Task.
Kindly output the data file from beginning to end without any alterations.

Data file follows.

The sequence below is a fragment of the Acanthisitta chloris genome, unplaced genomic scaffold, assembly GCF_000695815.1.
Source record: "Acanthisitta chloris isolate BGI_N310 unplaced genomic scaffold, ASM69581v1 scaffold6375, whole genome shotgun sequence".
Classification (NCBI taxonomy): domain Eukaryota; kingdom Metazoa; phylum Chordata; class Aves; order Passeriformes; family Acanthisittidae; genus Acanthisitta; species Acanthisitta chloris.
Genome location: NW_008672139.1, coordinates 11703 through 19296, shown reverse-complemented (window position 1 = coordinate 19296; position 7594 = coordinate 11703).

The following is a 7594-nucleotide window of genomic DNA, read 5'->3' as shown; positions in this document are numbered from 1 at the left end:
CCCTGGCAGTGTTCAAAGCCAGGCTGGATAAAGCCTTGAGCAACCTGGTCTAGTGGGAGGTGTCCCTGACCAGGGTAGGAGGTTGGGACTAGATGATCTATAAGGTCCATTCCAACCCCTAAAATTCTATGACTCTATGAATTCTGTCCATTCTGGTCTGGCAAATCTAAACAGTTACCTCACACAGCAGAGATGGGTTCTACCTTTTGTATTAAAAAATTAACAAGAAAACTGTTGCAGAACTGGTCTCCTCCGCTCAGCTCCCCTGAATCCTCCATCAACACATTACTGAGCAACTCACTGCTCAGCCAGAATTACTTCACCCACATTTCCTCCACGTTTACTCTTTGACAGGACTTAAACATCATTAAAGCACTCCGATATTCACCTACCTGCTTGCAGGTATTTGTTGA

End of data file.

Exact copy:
The sequence below is a fragment of the Acanthisitta chloris genome, unplaced genomic scaffold, assembly GCF_000695815.1.
Source record: "Acanthisitta chloris isolate BGI_N310 unplaced genomic scaffold, ASM69581v1 scaffold6375, whole genome shotgun sequence".
Classification (NCBI taxonomy): domain Eukaryota; kingdom Metazoa; phylum Chordata; class Aves; order Passeriformes; family Acanthisittidae; genus Acanthisitta; species Acanthisitta chloris.
Genome location: NW_008672139.1, coordinates 11703 through 19296, shown reverse-complemented (window position 1 = coordinate 19296; position 7594 = coordinate 11703).

The following is a 7594-nucleotide window of genomic DNA, read 5'->3' as shown; positions in this document are numbered from 1 at the left end:
CCCTGGCAGTGTTCAAAGCCAGGCTGGATAAAGCCTTGAGCAACCTGGTCTAGTGGGAGGTGTCCCTGACCAGGGTAGGAGGTTGGGACTAGATGATCTATAAGGTCCATTCCAACCCCTAAAATTCTATGACTCTATGAATTCTGTCCATTCTGGTCTGGCAAATCTAAACAGTTACCTCACACAGCAGAGATGGGTTCTACCTTTTGTATTAAAAAATTAACAAGAAAACTGTTGCAGAACTGGTCTCCTCCGCTCAGCTCCCCTGAATCCTCCATCAACACATTACTGAGCAACTCACTGCTCAGCCAGAATTACTTCACCCACATTTCCTCCACGTTTACTCTTTGACAGGACTTAAACATCATTAAAGCACTCCGATATTCACCTACCTGCTTGCAGGTATTTGTTGA